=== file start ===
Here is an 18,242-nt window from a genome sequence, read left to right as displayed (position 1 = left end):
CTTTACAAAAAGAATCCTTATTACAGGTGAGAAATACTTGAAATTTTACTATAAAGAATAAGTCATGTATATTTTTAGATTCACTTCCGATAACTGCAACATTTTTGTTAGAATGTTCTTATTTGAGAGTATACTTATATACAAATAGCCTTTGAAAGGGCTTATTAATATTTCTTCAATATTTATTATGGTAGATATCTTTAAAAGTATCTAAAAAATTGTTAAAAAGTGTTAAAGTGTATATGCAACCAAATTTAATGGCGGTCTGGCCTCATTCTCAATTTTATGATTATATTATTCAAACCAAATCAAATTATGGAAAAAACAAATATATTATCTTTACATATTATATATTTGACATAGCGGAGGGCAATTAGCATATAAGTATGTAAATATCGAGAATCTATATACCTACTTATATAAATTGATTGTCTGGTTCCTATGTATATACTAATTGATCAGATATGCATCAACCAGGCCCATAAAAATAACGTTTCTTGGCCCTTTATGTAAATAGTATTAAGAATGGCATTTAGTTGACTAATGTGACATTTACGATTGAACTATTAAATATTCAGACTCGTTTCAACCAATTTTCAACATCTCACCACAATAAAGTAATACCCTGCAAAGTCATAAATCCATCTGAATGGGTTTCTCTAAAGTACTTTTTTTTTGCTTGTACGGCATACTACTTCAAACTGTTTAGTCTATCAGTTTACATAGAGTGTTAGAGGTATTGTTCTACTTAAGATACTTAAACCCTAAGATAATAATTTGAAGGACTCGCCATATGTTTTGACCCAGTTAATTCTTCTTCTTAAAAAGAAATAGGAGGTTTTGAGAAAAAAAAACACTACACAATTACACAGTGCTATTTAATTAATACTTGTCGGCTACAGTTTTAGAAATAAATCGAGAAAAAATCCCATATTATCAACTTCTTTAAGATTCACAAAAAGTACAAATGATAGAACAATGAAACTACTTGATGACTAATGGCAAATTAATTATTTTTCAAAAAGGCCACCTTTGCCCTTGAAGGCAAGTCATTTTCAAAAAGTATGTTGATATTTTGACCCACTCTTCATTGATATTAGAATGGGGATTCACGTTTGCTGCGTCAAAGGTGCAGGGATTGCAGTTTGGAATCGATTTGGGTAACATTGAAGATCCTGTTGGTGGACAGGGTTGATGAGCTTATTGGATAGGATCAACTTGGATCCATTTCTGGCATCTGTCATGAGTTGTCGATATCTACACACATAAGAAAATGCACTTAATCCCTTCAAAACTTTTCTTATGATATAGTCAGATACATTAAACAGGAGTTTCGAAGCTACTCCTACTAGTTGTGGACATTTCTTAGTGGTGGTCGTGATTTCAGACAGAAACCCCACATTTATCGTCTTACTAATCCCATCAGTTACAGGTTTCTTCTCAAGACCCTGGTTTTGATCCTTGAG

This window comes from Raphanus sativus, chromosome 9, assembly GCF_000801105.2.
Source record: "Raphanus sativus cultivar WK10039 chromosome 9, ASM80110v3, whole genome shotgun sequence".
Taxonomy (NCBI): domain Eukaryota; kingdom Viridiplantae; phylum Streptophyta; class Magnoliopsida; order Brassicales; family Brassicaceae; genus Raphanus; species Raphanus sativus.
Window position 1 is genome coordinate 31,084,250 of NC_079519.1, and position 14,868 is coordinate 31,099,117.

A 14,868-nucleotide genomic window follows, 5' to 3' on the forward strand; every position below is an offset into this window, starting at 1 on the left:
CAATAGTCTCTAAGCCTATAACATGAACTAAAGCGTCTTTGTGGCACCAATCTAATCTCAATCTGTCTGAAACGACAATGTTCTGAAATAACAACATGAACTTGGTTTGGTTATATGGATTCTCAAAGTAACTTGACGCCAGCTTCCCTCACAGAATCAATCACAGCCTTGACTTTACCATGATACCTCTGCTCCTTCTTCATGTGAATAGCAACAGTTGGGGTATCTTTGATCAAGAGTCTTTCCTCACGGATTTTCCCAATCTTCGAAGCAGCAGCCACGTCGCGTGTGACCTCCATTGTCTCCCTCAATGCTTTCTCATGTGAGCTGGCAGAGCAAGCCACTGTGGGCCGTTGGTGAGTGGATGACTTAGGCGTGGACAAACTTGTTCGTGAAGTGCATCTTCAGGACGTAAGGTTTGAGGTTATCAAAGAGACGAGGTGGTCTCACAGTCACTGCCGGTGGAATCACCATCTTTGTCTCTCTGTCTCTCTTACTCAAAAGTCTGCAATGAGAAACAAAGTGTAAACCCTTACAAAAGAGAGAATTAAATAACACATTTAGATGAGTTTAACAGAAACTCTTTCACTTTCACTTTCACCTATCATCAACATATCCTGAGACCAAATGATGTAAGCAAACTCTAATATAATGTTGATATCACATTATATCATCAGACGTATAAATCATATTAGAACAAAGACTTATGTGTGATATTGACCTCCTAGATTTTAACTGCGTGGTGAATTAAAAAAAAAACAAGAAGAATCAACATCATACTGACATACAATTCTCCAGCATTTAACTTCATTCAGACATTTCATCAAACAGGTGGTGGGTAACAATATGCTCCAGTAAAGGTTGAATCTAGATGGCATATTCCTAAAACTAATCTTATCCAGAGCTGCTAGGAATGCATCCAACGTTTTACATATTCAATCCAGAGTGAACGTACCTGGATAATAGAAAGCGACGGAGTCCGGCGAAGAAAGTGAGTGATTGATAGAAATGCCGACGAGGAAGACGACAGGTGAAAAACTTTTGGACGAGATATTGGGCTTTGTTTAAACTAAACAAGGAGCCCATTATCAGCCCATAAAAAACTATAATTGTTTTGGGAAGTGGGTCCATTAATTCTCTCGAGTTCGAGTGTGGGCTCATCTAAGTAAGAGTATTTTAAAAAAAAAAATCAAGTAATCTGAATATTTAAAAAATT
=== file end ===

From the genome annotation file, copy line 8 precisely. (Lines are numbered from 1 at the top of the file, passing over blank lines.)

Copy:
CAATAGTCTCTAAGCCTATAACATGAACTAAAGCGTCTTTGTGGCACCAATCTAATCTCAATCTGTCTGAAACGACAATGTTCTGAAATAACAACATGAACTTGGTTTGGTTATATGGATTCTCAAAGTAACTTGACGCCAGCTTCCCTCACAGAATCAATCACAGCCTTGACTTTACCATGATACCTCTGCTCCTTCTTCATGTGAATAGCAACAGTTGGGGTATCTTTGATCAAGAGTCTTTCCTCACGGATTTTCCCAATCTTCGAAGCAGCAGCCACGTCGCGTGTGACCTCCATTGTCTCCCTCAATGCTTTCTCATGTGAGCTGGCAGAGCAAGCCACTGTGGGCCGTTGGTGAGTGGATGACTTAGGCGTGGACAAACTTGTTCGTGAAGTGCATCTTCAGGACGTAAGGTTTGAGGTTATCAAAGAGACGAGGTGGTCTCACAGTCACTGCCGGTGGAATCACCATCTTTGTCTCTCTGTCTCTCTTACTCAAAAGTCTGCAATGAGAAACAAAGTGTAAACCCTTACAAAAGAGAGAATTAAATAACACATTTAGATGAGTTTAACAGAAACTCTTTCACTTTCACTTTCACCTATCATCAACATATCCTGAGACCAAATGATGTAAGCAAACTCTAATATAATGTTGATATCACATTATATCATCAGACGTATAAATCATATTAGAACAAAGACTTATGTGTGATATTGACCTCCTAGATTTTAACTGCGTGGTGAATTAAAAAAAAAACAAGAAGAATCAACATCATACTGACATACAATTCTCCAGCATTTAACTTCATTCAGACATTTCATCAAACAGGTGGTGGGTAACAATATGCTCCAGTAAAGGTTGAATCTAGATGGCATATTCCTAAAACTAATCTTATCCAGAGCTGCTAGGAATGCATCCAACGTTTTACATATTCAATCCAGAGTGAACGTACCTGGATAATAGAAAGCGACGGAGTCCGGCGAAGAAAGTGAGTGATTGATAGAAATGCCGACGAGGAAGACGACAGGTGAAAAACTTTTGGACGAGATATTGGGCTTTGTTTAAACTAAACAAGGAGCCCATTATCAGCCCATAAAAAACTATAATTGTTTTGGGAAGTGGGTCCATTAATTCTCTCGAGTTCGAGTGTGGGCTCATCTAAGTAAGAGTATTTTAAAAAAAAAAATCAAGTAATCTGAATATTTAAAAAATT